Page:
Trap Rock

Definition –

Trap Rock, also known as either trapp or trap, is a name used in the construction industry for any dark-colored igneous rock that is used to produce crushed stone. Basalt, gabbro, diabase, and peridotite are the most common rock types referred to as trap rock.

Trap Rock is a form of igneous rock that tends to form polygonal vertical fractures, most typically hexagonal, but also four to eight sided. The fracture pattern forms when magma of suitable chemical composition (typically basaltic) intrudes as a sill or extrudes as a thick lava flow, and slowly cools.

Because of the regular vertical fracture planes plus frequent horizontal fractures, trap rock tends to appear in orderly structures resembling piles of blocks, sometimes reminiscent of stairs and inspiring the term “trap”, which derives from a Scandinavian word meaning “steps” or “stairs”.

Trapp (trap) is also used to refer to flood (plateau) basalts, e.g. the Deccan Traps and Siberian Traps. The slow cooling of magma either as a sill or as a thick lava flow sometimes creates systematic vertical fractures within the resulting layer of trap rock. These fractures often form rock columns that are typically hexagonal, but also four- to eight-sided.

Production and Uses of Trap Rock –

Trap Rock is only produced in the United States in those small areas where suitable dark-colored igneous rocks are present at the surface. Ten states account for approximately 85% of the United States trap rock production. These are shown in the pie diagram on this page.

Trap Rock in Connecticut, Massachusetts, New Jersey, North Carolina, Pennsylvania, and Virginia is mostly produced from Triassic Basin flood basalts.

About 50% of the crushed stone produced in Washington and Oregon is trap rock from the Columbia River basalts. About 60% of the crushed stone used in New Jersey is trap rock from the Palisades Sill. Nearly 90% of the crushed stone used in Hawaii is trap rock because the entire island chain is underlain by basalt flows.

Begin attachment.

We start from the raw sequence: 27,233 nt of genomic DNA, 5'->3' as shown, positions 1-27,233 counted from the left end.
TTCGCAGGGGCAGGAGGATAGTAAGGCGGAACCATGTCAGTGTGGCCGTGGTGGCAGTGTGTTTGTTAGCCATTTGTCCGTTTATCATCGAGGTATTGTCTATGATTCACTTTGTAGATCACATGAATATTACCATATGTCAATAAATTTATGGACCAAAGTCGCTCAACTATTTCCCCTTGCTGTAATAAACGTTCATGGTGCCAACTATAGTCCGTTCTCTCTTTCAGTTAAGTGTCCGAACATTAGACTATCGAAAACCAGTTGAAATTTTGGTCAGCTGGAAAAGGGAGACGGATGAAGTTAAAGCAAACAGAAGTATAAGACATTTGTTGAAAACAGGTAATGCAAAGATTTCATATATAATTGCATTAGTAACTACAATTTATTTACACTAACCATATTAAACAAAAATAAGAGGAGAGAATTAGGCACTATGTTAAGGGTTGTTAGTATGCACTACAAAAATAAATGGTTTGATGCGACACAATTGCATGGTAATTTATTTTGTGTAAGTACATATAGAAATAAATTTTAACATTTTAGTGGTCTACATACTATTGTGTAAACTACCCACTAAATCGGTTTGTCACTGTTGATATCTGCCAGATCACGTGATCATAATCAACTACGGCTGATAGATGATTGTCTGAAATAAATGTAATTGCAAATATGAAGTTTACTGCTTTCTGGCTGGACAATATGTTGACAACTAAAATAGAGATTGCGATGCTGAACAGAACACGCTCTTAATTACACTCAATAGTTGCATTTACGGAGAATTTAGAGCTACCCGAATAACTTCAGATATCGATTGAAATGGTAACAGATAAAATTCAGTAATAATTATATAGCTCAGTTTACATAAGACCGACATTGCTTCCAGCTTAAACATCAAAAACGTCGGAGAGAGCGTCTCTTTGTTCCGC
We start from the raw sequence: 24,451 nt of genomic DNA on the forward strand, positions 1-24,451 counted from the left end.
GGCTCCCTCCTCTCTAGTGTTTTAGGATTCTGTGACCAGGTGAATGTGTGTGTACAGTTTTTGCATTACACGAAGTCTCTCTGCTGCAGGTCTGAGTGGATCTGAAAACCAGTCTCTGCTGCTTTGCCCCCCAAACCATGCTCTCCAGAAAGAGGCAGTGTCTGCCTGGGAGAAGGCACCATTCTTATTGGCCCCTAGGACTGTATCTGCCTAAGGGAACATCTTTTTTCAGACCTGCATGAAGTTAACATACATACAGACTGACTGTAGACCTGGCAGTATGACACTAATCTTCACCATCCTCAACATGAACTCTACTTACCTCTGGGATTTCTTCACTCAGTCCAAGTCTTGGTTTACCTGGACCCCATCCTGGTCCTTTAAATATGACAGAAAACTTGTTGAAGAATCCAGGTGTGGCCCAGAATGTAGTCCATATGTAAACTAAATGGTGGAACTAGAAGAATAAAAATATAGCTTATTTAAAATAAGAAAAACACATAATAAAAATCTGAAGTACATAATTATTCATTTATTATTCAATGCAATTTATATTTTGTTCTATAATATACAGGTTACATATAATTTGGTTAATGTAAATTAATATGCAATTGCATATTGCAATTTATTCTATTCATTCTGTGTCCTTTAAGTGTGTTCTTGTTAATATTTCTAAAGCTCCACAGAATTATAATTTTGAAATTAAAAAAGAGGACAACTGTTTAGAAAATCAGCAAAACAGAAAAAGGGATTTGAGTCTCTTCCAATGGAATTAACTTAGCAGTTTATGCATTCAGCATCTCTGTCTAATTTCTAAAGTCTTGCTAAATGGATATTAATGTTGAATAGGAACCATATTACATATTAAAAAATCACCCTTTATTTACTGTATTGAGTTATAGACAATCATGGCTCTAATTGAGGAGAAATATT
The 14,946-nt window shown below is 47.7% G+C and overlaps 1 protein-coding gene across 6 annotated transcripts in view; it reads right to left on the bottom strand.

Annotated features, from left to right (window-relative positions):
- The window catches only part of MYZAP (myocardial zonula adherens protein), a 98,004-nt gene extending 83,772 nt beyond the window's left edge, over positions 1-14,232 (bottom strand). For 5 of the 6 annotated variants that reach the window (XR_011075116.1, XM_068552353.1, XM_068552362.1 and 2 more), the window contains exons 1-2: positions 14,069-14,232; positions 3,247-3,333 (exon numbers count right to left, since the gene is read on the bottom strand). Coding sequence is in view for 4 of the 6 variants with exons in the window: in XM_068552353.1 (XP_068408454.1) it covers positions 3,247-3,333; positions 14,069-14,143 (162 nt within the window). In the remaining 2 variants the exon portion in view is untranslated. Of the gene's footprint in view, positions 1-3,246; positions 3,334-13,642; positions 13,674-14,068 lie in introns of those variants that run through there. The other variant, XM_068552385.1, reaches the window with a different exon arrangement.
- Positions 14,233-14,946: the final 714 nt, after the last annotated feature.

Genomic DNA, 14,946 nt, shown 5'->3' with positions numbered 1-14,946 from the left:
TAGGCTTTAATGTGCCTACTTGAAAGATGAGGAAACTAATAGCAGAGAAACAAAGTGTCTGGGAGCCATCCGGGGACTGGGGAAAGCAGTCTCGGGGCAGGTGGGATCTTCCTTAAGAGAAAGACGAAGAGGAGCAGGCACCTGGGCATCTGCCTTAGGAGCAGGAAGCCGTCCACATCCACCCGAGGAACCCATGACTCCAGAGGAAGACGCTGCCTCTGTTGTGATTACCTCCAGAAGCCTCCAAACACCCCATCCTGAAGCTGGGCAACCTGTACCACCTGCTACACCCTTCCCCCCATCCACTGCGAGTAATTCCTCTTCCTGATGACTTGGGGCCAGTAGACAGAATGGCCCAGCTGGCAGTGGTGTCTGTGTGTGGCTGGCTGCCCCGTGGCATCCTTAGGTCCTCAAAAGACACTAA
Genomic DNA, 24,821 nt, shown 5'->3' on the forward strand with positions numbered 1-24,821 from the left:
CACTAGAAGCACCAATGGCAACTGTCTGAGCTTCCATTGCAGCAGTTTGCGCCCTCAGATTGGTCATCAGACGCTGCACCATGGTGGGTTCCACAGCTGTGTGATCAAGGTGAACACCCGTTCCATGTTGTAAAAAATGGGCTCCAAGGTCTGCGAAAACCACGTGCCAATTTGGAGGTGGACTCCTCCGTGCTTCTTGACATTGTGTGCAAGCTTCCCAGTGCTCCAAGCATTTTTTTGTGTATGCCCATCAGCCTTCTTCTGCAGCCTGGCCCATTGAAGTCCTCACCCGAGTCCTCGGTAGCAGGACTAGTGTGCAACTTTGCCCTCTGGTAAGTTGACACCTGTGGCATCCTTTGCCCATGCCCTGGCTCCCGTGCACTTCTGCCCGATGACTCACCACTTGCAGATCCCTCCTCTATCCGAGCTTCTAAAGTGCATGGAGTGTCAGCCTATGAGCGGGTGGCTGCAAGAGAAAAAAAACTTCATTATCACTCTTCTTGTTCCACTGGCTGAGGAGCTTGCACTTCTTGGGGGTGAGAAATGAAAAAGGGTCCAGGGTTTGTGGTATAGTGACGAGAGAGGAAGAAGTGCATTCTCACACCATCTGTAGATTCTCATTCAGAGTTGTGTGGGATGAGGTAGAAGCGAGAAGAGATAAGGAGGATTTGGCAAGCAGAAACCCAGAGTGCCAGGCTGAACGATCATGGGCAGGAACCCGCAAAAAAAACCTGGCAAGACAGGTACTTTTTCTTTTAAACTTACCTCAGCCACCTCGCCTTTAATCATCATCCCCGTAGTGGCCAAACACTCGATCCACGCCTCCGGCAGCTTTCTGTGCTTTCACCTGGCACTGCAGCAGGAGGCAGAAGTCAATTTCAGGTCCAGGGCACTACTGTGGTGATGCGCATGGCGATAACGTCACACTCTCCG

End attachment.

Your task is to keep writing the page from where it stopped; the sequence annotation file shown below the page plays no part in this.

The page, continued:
Trap Rock, i.e. basalt or diabase, has a variety of uses. A major use for basalt is crushed rock for road and housing construction in concrete, macadam, and paving stones. Because of its insensitivity to chemical influences, resistance to mechanical stress, high dry relative density, frost resistance, and sea water resistance, trap rock is used as ballast for railroad track bed and hydraulic engineering rock (riprap) in coast and bank protection for paving embankments. It is also used for the production of cast rock that is used in corrosion and abrasion protection, as for sewage pipes and acid-resistant rocks.

Trap Rock is recognized as a crushed stone commodity in the Minerals Yearbook published by the United States Geological Survey. During calendar year 2014, about 7% of the crushed stone produced in the United States was trap rock. That is a total of about 88 million tons of trap rock. The pie chart on this page shows which states were important producers of trap rock in 2012.

Other uses of trap rock include gardening and landscaping, for the production of millstones, for the production of mineral fibres (basalt wool), as a flux in ceramic masses and glazes, for the production of glass ceramics, crushed as a filter aggregate (air filtration of poison gas in ABC bunkers), as filter bed material water treatment facilities, and ground as a soil improvement product. It has been used to construct buildings and churches: Trinity Church on the Green with trap rock quarried from Eli Whitney’s quarry, is a particularly colorful example of a red-orange-brown-colored, natural-faced trap rock. It was also used for foundations and railroad beds in the New Haven area.

Trap Rock can substitute for limestone as a road base material, as a concrete aggregate, and as an asphalt aggregate. It is superior to limestone when it is used in soils or water where acid resistance is important. Well-known examples of outcropping trap rock include both intrusive sills and extrusive lava flows.

They include the Palisades Sill, a Triassic, 200 Ma diabase intrusion that forms the Palisades along 80 kilometers (50 mi) of the Hudson River in New York and New Jersey. Vast areas of trap rock in the form of thick lava flows and other volcanic rocks comprise the Deccan Traps of India and Siberian Traps of Russia.

 

Information Sources:

  1. geology.com
  2. reade.com
  3. wikipedia